Our journey then led through the campervan area to the edge of the forest where the glamping (glamour+camping) tents were located and another communal kitchen area for cooking, good times and chill.

In this part of the site compost toilets were the norm and our hosts put a lot of effort into making this area, where civilisation and 'wilderness' meet, as welcoming as it possibly can.

After all, the whole point is to give people a relaxing time in the embrace of nature and to encourage them to explore it. To give them the incentive an enchanted looking “fairy gateway” was built through which the fairy trail leads into the forest. It’s all very charming!

The next stop was the coolest part of the campsite: the treehouse! Needless to say the kids went nuts over it, and so did the grownups. It’s basically a full blown house in the canopy level, with all mod cons, that takes ecotourism to a whole new level (get it?) And it looks amazing!

Tree houseOrganic ingredients for home cooked meals

Next, we looked at the permaculture garden grooved by swales, housing mostly perennials.

Here, Roeland explained how he dug the swales to keep the rainwater and precious topsoil on the site, and how he’s been improving the quality of that soil by mulching with leaves, straw and woodchips.

They are just starting to give more attention to their garden, as they’ve been focussing on building up the tourism side of things first. Still, they had a good yield this year, which provided organic, home-grown ingredients for the meals that are included in their glamping service.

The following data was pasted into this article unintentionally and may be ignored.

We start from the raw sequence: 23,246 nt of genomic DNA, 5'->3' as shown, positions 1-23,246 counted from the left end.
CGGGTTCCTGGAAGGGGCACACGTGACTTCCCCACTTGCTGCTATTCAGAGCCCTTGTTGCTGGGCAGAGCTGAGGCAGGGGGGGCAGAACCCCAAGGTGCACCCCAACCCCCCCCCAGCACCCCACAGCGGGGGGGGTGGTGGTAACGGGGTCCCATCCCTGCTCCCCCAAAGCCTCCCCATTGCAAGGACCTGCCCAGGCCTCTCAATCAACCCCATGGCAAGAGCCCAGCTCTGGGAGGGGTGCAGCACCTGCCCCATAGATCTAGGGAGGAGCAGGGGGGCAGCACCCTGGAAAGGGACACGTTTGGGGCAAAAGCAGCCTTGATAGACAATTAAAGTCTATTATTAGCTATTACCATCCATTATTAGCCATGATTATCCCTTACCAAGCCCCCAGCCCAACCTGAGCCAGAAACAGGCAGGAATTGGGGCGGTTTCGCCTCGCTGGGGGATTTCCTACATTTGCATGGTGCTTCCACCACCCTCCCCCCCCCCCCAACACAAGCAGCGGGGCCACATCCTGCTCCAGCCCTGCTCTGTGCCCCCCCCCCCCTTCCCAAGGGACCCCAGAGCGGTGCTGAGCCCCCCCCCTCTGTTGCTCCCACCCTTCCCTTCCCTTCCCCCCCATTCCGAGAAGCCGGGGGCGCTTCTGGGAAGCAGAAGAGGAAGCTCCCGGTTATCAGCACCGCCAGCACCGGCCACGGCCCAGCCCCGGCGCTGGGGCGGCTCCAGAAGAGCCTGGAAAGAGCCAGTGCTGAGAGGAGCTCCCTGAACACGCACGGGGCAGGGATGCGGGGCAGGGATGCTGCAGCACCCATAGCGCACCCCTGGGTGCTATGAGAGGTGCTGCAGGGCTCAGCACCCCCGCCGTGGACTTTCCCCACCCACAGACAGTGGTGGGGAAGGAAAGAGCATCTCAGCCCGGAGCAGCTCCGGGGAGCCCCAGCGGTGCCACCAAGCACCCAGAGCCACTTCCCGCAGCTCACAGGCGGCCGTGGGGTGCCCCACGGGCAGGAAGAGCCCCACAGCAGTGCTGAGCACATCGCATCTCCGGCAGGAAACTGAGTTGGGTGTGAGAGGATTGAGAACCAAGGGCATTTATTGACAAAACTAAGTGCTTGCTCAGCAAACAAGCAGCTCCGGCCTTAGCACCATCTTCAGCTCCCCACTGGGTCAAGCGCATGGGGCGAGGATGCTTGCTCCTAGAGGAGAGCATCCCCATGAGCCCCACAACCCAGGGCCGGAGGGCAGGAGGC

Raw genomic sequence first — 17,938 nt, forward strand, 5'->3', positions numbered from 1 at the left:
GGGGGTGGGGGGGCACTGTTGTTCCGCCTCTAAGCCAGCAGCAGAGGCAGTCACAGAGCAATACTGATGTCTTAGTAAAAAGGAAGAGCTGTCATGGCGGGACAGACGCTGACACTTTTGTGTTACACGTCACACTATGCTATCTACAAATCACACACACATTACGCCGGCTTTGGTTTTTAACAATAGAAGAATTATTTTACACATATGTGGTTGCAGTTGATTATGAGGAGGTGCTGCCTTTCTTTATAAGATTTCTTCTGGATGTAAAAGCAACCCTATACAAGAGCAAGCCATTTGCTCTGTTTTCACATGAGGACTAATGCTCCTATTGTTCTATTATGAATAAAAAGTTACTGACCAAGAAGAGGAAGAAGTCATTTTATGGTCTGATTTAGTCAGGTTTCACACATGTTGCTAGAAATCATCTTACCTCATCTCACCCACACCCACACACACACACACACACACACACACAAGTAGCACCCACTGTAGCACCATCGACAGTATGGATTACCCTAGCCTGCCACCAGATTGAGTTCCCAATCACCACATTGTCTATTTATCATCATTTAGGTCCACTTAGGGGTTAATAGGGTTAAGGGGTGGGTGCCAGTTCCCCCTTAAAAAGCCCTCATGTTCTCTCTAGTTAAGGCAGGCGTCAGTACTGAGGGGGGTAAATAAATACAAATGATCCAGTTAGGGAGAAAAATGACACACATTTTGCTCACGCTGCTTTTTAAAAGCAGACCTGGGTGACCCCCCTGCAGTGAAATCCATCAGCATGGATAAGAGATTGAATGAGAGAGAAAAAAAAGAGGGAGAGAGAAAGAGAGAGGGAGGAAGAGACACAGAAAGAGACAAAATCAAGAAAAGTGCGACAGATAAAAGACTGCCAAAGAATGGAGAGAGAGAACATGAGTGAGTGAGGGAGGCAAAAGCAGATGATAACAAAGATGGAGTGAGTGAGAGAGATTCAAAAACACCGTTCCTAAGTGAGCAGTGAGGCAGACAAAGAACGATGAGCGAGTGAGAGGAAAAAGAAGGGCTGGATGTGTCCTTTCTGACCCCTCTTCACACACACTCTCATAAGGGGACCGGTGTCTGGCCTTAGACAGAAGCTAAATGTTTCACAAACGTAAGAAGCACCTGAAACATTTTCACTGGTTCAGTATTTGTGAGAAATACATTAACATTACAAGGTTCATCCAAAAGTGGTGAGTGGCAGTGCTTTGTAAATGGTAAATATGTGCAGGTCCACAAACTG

Permaculture in all areas

It seems everything they learned previously, organisational and culinary skills, permaculture design, gardening, knowledge of herbs, and so on, was the perfect preparation to this kind of endeavour.

I personally love how they incorporated permaculture principles into their lives and their business too, not just their garden. It was very important for them to build good relationships with the locals and involve them in many of their projects from the start. They really take “people care” seriously when it comes to guests, volunteers and even locals.

Volunteers play an important part in the system and they are valued members of the Hunza team. Milady and Roeland heavily rely on them as they couldn’t run the entire operation just by themselves whilst raising their two little boys.

It seemed everyone had a good time and came away with lots of useful, inspiring information.

We finished off the tour with a diverse potluck dinner and some light-hearted conversations. The perfect ending to a lovely day!

Potluck supperHammock in the woods

 

Support to bring people together, sharing permaculture

Peter was inspired by our Permaculture Ambassadors project to hold this event. He was supported by our staff in the process.

If you're in the UK and would like to hold an event that has a positive impact in your area, see www.permaculture.org.uk/permaculture-ambassadors-local-gatherings for details of the support available.